Posts for: November, 2019
If you have been told by your OBGYN that you are a high-risk pregnancy it’s natural to have questions. You may want to know if there are any lifestyle changes you’ll need to make or how often you’ll need to visit your obstetrician for routine checkups throughout your pregnancy. The goal of your OBGYN is to provide the care you and your baby need for a healthy pregnancy and delivery, so don’t be afraid to ask any and all questions that you may have.
What makes a pregnancy high risk?
A high-risk pregnancy may be the result of certain factors that already existed before your pregnancy or the result of a medical condition that occurs during the course of your pregnancy. Here are some factors that can cause a high-risk pregnancy:
Advanced maternal age: pregnancy complications are higher for women who are over 35 years old, as well as women under 17 years old
Lifestyle factors: smoking, alcohol, and using drugs can also affect pregnancy
Medical history: women who have chronic conditions such as diabetes, high blood pressure or heart disease are also more likely to experience other health problems during the pregnancy (talk with your OBGYN about any pre-existing health problems you have)
Multiple births: there is a higher chance for pregnancy risks when a woman is carrying two or more babies at a time
If I have a high-risk pregnancy what can I do?
The most important thing you can do to ensure a healthy, risk-free pregnancy is to make sure that you have an obstetrician that you trust. It’s very important that you keep up with routine checkups and exams. Women who have high-risk pregnancies may need to visit their OBGYN more regularly. In some instances, you may be referred to a maternal-fetal medicine specialist or other physicians.
Along with your routine checkups your OBGYN may also recommend various screening tests along with the standard prenatal screening tests. Some of these tests include specialized ultrasounds, amniocentesis, chorionic villus sampling (CVS), cordocentesis, and lab testing.
Eating a healthy diet, getting regular exercise and following the necessary steps to protect against infections can also go a long way to maintaining a healthy, risk-free pregnancy. If you find yourself dealing with high levels of stress this is something to discuss with your doctor to find the most effective strategies for reducing stress.
Whether you just found out you are pregnant or you are looking for an OBGYN to provide you with preconception counseling before getting pregnant, you want a doctor who puts your needs first. While a high-risk pregnancy can feel overwhelming at first your obstetrician will help guide you throughout the course of your pregnancy to make sure you get the care you deserve.
If you are experiencing regular pain during sex this can be a source of embarrassment and concern. Something that is enjoyable and a source of pleasure has become uncomfortable. Painful intercourse, also known as dyspareunia, has many causes and affects nearly all women at some point during their lifetime. While it may be a fleeting issue for some, for others this problem may become long term.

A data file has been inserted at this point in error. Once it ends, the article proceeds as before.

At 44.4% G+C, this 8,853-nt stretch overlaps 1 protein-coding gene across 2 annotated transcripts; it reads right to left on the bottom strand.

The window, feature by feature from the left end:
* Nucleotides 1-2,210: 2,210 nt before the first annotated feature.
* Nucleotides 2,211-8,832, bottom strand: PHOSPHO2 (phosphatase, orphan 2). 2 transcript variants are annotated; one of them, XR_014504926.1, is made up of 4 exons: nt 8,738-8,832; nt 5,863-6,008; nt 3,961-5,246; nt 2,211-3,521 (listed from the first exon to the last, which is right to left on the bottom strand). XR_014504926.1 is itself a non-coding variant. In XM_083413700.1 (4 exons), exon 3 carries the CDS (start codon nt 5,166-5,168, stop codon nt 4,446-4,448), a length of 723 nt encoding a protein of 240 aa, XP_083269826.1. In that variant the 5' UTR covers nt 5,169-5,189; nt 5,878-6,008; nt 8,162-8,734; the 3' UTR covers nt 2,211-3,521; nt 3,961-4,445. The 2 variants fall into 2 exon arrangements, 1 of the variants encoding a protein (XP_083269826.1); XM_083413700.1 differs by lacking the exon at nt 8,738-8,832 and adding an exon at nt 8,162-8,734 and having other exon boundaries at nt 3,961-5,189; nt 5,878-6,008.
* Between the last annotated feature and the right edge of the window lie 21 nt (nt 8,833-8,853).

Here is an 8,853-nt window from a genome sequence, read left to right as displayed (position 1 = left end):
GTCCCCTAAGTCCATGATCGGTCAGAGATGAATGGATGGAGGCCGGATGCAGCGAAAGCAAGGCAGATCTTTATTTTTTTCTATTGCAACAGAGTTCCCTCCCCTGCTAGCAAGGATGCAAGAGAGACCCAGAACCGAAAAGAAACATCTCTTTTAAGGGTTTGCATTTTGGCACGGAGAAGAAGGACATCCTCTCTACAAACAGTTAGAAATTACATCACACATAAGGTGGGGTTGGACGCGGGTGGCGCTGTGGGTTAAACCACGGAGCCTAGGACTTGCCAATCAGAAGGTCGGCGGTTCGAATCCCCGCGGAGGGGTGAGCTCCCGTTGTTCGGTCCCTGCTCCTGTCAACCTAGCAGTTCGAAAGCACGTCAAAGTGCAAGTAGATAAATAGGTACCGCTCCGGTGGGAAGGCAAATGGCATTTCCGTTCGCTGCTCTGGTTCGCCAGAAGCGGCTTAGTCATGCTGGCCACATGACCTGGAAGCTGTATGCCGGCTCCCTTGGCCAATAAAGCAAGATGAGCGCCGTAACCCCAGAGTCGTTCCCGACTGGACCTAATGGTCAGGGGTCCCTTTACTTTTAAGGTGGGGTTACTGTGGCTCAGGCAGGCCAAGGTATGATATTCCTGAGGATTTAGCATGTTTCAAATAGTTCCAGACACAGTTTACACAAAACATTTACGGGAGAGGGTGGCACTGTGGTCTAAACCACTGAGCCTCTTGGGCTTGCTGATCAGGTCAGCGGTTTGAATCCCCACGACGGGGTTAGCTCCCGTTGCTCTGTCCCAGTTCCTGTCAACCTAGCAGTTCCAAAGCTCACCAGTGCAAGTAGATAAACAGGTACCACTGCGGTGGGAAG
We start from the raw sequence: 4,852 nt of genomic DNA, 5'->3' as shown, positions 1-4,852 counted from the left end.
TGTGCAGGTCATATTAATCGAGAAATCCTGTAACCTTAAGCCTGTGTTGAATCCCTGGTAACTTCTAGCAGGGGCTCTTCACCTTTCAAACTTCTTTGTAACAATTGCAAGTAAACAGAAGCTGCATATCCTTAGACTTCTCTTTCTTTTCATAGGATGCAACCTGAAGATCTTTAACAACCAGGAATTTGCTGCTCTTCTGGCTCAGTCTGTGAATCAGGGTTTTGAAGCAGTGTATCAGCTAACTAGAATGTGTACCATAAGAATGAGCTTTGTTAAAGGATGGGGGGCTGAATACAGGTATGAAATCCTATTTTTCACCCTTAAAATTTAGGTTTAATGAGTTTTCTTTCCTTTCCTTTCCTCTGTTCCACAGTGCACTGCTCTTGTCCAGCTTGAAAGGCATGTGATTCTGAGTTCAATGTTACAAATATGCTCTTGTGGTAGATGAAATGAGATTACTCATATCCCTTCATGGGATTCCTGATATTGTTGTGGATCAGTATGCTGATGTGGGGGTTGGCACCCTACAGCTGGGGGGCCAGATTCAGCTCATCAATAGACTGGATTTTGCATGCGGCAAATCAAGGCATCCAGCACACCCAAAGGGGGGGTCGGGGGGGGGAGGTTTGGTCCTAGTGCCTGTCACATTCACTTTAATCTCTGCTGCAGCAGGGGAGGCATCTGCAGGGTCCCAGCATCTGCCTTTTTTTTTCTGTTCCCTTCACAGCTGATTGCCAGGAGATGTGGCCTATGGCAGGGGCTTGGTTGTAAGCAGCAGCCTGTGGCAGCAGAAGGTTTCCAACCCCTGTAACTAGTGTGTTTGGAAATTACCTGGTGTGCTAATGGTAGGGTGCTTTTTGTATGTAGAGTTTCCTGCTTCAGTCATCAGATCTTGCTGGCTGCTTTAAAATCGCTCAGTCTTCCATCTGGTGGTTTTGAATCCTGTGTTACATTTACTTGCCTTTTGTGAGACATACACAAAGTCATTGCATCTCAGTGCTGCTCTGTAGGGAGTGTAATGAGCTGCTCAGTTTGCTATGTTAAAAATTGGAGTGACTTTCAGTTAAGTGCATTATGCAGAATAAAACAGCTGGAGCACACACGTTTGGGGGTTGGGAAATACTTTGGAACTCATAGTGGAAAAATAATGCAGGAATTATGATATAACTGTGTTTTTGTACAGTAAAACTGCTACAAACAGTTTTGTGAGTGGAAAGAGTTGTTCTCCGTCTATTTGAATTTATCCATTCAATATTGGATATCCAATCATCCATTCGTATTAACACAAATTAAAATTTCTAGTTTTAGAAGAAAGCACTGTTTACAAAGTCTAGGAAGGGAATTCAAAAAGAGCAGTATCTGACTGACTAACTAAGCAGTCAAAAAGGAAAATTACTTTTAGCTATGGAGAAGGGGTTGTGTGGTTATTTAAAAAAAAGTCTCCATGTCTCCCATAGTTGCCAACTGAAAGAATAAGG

Causes of Painful Sex
If you suddenly experience pain during sex this could be a sign of a gynecological problem such as fibroids, endometriosis, or ovarian cysts. Other causes of painful sex include:
- Hormonal fluctuations (e.g. perimenopause)
- Vaginitis: inflammation of the vagina
- Vaginismus: tightening of the muscles near the opening of the vagina
- Skin conditions
- Urinary tract infections
- Vulvodynia: a pain disorder that affects the vulva
Pain can take on many different forms. Some women experience deep vaginal pain, while others may notice muscle spasms or cramping during or after sex. While painful sex may often be physical, when there are no physical problems it’s also important to consider that the problem may be psychological.
The goal of your gynecologist is to pinpoint what’s causing pain during intercourse as soon as possible so that a treatment plan can be created. During your checkup, your OBGYN will ask you questions about your symptoms, as well as medical history. From there, a physical examination and pelvic exam is performed to check for signs such as cysts or fibroids, which could be leading to pain. Depending on your sexual history and the symptoms you are experiencing, your doctor may also recommend getting STD testing to rule out any sexually transmitted infections.
Sometimes an ultrasound or other diagnostic testing is needed to further evaluate the reproductive organs to pinpoint problems. There are some simple measures you can take to try and alleviate pain during sexual intercourse. Some of these options include:
- Taking a warm bath prior to sex
- Using a lubricant
- Talking with your partner
- Applying an ice pack to the area if burning occurs after intercourse
The treatment that your gynecologist will recommend will depend on the cause of your pain. For example, a urinary tract infection can easily be treated with medication. If women experience pain as a result of the effects of menopause they may be given an estrogen vaginal cream to treat atrophy of the vaginal walls. Vaginal relaxation exercises and behavioral therapy may be recommended for certain conditions such as vaginismus, to reduce muscle contractions and tightening around the vagina.
If you are experiencing persistent pain during sex that is taking the enjoyment out of being intimate with your partner it’s important that you turn to an OBGYN who can help you figure out what’s going on and how to best treat it.